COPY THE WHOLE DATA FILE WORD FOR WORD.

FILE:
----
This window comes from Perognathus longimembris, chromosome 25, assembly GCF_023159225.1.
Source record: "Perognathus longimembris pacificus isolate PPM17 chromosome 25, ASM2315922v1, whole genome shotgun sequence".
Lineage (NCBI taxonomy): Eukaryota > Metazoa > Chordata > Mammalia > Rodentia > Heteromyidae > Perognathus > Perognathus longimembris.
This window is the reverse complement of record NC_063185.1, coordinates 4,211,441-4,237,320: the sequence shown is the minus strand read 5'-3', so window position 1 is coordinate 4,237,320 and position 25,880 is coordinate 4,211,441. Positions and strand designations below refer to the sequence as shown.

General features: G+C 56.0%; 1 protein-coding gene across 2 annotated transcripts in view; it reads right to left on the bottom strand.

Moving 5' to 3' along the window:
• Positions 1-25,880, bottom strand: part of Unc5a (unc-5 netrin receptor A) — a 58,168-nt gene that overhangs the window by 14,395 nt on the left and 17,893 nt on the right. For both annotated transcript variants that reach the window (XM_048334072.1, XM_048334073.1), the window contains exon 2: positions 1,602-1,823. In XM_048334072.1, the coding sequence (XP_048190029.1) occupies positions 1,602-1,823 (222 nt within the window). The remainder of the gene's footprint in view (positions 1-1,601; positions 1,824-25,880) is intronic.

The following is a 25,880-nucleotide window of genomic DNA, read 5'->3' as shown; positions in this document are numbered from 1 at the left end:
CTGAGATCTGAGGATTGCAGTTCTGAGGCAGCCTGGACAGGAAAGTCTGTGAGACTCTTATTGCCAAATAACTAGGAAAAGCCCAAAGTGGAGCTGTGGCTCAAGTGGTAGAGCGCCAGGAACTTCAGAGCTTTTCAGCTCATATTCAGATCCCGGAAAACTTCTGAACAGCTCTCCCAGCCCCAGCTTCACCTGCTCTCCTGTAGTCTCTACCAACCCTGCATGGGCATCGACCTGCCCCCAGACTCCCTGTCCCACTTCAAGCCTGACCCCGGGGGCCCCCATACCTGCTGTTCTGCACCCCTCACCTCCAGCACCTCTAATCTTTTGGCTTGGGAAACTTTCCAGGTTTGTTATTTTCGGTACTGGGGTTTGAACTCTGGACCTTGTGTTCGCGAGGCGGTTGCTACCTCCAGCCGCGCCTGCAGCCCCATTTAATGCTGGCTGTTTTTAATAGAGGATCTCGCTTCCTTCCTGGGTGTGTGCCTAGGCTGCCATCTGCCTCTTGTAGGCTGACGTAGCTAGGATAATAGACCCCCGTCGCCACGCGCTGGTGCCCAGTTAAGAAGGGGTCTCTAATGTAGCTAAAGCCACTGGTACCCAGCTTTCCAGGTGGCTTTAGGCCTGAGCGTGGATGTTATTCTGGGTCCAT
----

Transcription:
This window comes from Perognathus longimembris, chromosome 25, assembly GCF_023159225.1.
Source record: "Perognathus longimembris pacificus isolate PPM17 chromosome 25, ASM2315922v1, whole genome shotgun sequence".
Lineage (NCBI taxonomy): Eukaryota > Metazoa > Chordata > Mammalia > Rodentia > Heteromyidae > Perognathus > Perognathus longimembris.
This window is the reverse complement of record NC_063185.1, coordinates 4,211,441-4,237,320: the sequence shown is the minus strand read 5'-3', so window position 1 is coordinate 4,237,320 and position 25,880 is coordinate 4,211,441. Positions and strand designations below refer to the sequence as shown.

General features: G+C 56.0%; 1 protein-coding gene across 2 annotated transcripts in view; it reads right to left on the bottom strand.

Moving 5' to 3' along the window:
• Positions 1-25,880, bottom strand: part of Unc5a (unc-5 netrin receptor A) — a 58,168-nt gene that overhangs the window by 14,395 nt on the left and 17,893 nt on the right. For both annotated transcript variants that reach the window (XM_048334072.1, XM_048334073.1), the window contains exon 2: positions 1,602-1,823. In XM_048334072.1, the coding sequence (XP_048190029.1) occupies positions 1,602-1,823 (222 nt within the window). The remainder of the gene's footprint in view (positions 1-1,601; positions 1,824-25,880) is intronic.

The following is a 25,880-nucleotide window of genomic DNA, read 5'->3' as shown; positions in this document are numbered from 1 at the left end:
CTGAGATCTGAGGATTGCAGTTCTGAGGCAGCCTGGACAGGAAAGTCTGTGAGACTCTTATTGCCAAATAACTAGGAAAAGCCCAAAGTGGAGCTGTGGCTCAAGTGGTAGAGCGCCAGGAACTTCAGAGCTTTTCAGCTCATATTCAGATCCCGGAAAACTTCTGAACAGCTCTCCCAGCCCCAGCTTCACCTGCTCTCCTGTAGTCTCTACCAACCCTGCATGGGCATCGACCTGCCCCCAGACTCCCTGTCCCACTTCAAGCCTGACCCCGGGGGCCCCCATACCTGCTGTTCTGCACCCCTCACCTCCAGCACCTCTAATCTTTTGGCTTGGGAAACTTTCCAGGTTTGTTATTTTCGGTACTGGGGTTTGAACTCTGGACCTTGTGTTCGCGAGGCGGTTGCTACCTCCAGCCGCGCCTGCAGCCCCATTTAATGCTGGCTGTTTTTAATAGAGGATCTCGCTTCCTTCCTGGGTGTGTGCCTAGGCTGCCATCTGCCTCTTGTAGGCTGACGTAGCTAGGATAATAGACCCCCGTCGCCACGCGCTGGTGCCCAGTTAAGAAGGGGTCTCTAATGTAGCTAAAGCCACTGGTACCCAGCTTTCCAGGTGGCTTTAGGCCTGAGCGTGGATGTTATTCTGGGTCCAT